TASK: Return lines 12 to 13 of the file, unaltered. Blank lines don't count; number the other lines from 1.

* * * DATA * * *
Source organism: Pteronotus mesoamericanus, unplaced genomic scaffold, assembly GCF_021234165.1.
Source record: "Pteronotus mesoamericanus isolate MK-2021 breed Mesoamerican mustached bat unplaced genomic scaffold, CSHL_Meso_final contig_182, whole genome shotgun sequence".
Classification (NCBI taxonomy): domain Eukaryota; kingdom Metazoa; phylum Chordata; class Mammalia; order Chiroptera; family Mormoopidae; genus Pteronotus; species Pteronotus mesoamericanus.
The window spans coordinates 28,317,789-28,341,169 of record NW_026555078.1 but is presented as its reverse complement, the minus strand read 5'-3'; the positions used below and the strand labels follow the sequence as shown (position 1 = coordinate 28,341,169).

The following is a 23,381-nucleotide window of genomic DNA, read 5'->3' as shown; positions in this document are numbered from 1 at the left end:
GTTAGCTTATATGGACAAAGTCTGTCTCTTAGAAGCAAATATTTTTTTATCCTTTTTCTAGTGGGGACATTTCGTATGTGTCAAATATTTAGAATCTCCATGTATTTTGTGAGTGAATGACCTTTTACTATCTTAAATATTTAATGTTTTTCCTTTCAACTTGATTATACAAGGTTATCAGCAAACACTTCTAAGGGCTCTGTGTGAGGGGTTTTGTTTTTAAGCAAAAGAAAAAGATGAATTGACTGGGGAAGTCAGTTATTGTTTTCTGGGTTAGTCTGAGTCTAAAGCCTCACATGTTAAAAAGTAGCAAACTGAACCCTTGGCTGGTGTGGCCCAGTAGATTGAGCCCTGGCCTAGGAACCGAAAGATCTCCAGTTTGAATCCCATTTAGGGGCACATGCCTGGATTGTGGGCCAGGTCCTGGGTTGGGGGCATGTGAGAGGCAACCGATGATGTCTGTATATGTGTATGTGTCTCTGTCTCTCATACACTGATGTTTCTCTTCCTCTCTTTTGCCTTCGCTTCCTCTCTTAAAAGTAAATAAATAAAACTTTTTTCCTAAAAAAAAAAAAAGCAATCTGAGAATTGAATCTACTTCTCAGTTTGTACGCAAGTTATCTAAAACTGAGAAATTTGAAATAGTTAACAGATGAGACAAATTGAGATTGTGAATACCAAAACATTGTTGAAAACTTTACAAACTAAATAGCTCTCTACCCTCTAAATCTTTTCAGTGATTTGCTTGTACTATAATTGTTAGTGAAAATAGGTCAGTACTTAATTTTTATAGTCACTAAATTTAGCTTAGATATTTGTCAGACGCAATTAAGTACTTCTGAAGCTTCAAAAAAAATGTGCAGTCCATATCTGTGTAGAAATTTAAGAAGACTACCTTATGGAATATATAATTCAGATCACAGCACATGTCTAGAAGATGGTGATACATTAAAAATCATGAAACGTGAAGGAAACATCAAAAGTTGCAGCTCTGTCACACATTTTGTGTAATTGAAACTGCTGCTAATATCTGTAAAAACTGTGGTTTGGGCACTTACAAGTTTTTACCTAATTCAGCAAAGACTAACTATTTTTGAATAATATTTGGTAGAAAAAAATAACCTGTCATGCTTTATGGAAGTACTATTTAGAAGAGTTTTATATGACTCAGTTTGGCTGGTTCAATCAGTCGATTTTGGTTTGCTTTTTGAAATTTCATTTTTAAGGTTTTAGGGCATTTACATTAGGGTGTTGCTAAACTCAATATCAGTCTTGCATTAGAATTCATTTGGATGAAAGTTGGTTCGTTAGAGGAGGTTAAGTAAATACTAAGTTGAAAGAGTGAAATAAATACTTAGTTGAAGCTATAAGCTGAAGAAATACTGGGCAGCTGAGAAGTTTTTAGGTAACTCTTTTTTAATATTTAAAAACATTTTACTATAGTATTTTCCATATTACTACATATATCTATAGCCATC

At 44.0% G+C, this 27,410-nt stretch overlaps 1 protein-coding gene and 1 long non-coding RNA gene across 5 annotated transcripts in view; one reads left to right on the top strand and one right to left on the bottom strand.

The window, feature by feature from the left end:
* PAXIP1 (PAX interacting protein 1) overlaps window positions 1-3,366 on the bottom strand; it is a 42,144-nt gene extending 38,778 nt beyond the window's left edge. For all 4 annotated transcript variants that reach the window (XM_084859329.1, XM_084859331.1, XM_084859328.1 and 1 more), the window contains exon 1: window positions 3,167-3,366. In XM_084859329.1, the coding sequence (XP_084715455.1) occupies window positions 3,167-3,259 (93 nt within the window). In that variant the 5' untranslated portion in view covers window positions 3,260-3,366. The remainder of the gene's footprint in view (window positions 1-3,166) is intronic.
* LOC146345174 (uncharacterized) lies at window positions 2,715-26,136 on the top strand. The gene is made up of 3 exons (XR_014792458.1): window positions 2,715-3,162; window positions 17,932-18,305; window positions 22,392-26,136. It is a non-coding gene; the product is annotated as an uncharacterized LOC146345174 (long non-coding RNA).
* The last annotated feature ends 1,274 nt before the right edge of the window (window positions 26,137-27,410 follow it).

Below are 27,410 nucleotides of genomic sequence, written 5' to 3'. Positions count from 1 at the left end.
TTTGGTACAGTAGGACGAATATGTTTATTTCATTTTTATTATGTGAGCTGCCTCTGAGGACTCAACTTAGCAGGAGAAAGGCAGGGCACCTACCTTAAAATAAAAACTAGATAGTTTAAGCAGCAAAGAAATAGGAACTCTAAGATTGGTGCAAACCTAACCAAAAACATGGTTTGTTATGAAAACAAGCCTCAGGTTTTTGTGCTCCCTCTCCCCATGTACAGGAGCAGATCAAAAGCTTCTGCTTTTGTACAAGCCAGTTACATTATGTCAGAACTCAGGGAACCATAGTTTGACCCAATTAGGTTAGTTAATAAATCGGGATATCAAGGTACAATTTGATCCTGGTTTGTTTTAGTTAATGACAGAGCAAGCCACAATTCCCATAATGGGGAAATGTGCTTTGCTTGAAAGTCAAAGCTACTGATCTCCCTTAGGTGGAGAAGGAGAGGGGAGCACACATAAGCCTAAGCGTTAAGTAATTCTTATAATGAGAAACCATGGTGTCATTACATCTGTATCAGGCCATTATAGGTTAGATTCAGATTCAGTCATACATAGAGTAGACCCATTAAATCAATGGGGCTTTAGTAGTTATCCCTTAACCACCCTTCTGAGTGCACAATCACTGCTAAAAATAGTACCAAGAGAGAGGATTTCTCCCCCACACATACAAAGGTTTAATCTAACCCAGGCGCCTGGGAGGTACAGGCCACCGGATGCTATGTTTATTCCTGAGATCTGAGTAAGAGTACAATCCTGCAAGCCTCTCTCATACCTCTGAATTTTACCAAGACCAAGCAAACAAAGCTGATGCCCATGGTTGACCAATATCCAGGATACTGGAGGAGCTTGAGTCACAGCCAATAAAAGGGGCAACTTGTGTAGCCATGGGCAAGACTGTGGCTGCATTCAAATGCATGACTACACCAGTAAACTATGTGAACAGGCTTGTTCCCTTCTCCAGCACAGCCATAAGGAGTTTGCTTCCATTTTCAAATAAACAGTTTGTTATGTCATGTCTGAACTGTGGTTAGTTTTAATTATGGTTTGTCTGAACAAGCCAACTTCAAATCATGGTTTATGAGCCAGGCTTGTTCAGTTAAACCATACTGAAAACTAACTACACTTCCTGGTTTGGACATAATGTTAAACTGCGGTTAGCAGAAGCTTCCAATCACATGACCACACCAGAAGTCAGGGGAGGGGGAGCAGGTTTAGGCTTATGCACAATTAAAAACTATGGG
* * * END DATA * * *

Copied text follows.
Below are 27,410 nucleotides of genomic sequence, written 5' to 3'. Positions count from 1 at the left end.
TTTGGTACAGTAGGACGAATATGTTTATTTCATTTTTATTATGTGAGCTGCCTCTGAGGACTCAACTTAGCAGGAGAAAGGCAGGGCACCTACCTTAAAATAAAAACTAGATAGTTTAAGCAGCAAAGAAATAGGAACTCTAAGATTGGTGCAAACCTAACCAAAAACATGGTTTGTTATGAAAACAAGCCTCAGGTTTTTGTGCTCCCTCTCCCCATGTACAGGAGCAGATCAAAAGCTTCTGCTTTTGTACAAGCCAGTTACATTATGTCAGAACTCAGGGAACCATAGTTTGACCCAATTAGGTTAGTTAATAAATCGGGATATCAAGGTACAATTTGATCCTGGTTTGTTTTAGTTAATGACAGAGCAAGCCACAATTCCCATAATGGGGAAATGTGCTTTGCTTGAAAGTCAAAGCTACTGATCTCCCTTAGGTGGAGAAGGAGAGGGGAGCACACATAAGCCTAAGCGTTAAGTAATTCTTATAATGAGAAACCATGGTGTCATTACATCTGTATCAGGCCATTATAGGTTAGATTCAGATTCAGTCATACATAGAGTAGACCCATTAAATCAATGGGGCTTTAGTAGTTATCCCTTAACCACCCTTCTGAGTGCACAATCACTGCTAAAAATAGTACCAAGAGAGAGGATTTCTCCCCCACACATACAAAGGTTTAATCTAACCCAGGCGCCTGGGAGGTACAGGCCACCGGATGCTATGTTTATTCCTGAGATCTGAGTAAGAGTACAATCCTGCAAGCCTCTCTCATACCTCTGAATTTTACCAAGACCAAGCAAACAAAGCTGATGCCCATGGTTGACCAATATCCAGGATACTGGAGGAGCTTGAGTCACAGCCAATAAAAGGGGCAACTTGTGTAGCCATGGGCAAGACTGTGGCTGCATTCAAATGCATGACTACACCAGTAAACTATGTGAACAGGCTTGTTCCCTTCTCCAGCACAGCCATAAGGAGTTTGCTTCCATTTTCAAATAAACAGTTTGTTATGTCATGTCTGAACTGTGGTTAGTTTTAATTATGGTTTGTCTGAACAAGCCAACTTCAAATCATGGTTTATGAGCCAGGCTTGTTCAGTTAAACCATACTGAAAACTAACTACACTTCCTGGTTTGGACATAATGTTAAACTGCGGTTAGCAGAAGCTTCCAATCACATGACCACACCAGAAGTCAGGGGAGGGGGAGCAGGTTTAGGCTTATGCACAATTAAAAACTATGGG